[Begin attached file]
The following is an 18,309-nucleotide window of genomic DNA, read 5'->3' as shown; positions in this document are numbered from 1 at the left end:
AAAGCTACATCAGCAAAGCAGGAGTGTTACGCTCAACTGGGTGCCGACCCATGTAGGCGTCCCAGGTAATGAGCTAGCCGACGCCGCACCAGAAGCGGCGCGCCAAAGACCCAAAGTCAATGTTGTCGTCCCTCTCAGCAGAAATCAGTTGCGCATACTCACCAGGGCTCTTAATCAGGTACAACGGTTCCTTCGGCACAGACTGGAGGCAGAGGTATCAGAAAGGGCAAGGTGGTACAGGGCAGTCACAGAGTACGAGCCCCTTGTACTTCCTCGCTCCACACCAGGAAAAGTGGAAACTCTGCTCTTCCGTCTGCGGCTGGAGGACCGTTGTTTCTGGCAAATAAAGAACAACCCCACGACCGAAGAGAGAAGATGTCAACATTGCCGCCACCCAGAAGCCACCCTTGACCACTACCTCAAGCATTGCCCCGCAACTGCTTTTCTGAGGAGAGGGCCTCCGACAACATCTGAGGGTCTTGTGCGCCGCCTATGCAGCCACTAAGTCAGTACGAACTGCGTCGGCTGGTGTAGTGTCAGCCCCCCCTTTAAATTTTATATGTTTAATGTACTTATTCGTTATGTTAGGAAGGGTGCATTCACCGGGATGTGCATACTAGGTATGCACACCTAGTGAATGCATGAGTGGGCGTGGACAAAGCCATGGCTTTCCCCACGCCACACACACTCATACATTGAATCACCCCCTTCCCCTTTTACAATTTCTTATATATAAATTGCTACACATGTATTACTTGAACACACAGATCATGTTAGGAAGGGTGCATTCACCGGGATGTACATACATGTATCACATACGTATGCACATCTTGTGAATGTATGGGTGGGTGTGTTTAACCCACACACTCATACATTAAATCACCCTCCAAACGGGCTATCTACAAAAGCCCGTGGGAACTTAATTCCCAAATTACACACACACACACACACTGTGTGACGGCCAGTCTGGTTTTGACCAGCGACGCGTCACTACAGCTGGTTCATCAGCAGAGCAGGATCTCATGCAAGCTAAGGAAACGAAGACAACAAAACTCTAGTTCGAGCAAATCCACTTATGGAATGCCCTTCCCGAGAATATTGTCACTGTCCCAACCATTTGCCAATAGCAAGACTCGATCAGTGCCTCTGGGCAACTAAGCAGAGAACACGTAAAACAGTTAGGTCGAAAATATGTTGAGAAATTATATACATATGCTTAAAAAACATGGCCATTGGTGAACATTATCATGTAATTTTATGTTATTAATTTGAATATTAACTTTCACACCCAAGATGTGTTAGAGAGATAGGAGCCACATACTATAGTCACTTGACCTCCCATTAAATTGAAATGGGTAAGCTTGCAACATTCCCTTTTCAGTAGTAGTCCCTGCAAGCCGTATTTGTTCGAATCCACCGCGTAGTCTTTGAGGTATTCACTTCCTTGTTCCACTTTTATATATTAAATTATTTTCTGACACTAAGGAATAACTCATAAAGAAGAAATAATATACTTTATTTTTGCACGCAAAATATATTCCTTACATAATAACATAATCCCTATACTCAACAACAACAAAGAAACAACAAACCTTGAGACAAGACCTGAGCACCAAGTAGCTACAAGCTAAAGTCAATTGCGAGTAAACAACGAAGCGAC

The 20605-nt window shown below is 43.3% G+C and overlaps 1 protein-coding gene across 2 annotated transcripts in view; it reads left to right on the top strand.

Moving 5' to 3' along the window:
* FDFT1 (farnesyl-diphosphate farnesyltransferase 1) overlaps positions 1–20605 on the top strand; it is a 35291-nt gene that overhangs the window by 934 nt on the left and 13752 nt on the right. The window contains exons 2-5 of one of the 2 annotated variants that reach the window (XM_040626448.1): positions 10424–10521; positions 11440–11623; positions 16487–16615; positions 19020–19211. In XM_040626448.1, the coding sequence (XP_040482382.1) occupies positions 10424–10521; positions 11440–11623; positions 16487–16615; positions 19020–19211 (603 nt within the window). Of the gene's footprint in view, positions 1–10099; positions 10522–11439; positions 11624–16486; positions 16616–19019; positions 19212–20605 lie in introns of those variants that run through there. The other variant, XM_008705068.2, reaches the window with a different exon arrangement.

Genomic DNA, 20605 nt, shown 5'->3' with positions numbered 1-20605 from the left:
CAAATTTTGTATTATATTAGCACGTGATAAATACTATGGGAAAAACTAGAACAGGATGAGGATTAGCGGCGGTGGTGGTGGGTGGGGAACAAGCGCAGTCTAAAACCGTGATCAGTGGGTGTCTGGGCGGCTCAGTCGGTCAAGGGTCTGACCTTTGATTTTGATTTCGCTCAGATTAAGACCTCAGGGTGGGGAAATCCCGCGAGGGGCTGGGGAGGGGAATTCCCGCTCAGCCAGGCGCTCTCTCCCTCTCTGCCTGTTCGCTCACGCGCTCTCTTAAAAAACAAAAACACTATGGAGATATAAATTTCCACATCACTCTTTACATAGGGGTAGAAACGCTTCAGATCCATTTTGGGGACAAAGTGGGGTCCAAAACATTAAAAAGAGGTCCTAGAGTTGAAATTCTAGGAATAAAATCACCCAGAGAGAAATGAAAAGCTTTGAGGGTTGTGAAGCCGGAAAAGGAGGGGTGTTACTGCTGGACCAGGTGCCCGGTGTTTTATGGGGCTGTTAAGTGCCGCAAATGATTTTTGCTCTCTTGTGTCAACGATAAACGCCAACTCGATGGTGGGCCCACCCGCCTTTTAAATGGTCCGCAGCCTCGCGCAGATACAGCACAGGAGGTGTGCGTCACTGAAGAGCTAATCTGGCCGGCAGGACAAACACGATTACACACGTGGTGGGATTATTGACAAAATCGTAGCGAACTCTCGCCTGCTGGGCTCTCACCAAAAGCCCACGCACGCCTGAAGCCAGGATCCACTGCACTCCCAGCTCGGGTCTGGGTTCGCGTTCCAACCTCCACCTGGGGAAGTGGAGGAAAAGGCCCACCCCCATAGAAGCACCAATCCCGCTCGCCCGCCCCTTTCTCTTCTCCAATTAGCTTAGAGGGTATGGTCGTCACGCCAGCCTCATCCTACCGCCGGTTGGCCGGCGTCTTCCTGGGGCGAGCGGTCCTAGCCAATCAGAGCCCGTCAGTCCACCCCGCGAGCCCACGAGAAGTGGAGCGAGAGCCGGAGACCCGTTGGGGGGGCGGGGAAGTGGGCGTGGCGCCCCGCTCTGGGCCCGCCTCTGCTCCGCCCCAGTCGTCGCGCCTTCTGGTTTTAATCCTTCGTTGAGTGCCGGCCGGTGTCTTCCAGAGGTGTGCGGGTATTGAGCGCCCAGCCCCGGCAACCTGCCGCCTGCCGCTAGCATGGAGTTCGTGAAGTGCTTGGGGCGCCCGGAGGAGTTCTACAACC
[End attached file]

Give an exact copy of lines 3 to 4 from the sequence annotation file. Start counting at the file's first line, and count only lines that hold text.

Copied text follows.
The 20605-nt window shown below is 43.3% G+C and overlaps 1 protein-coding gene across 2 annotated transcripts in view; it reads left to right on the top strand.

Moving 5' to 3' along the window: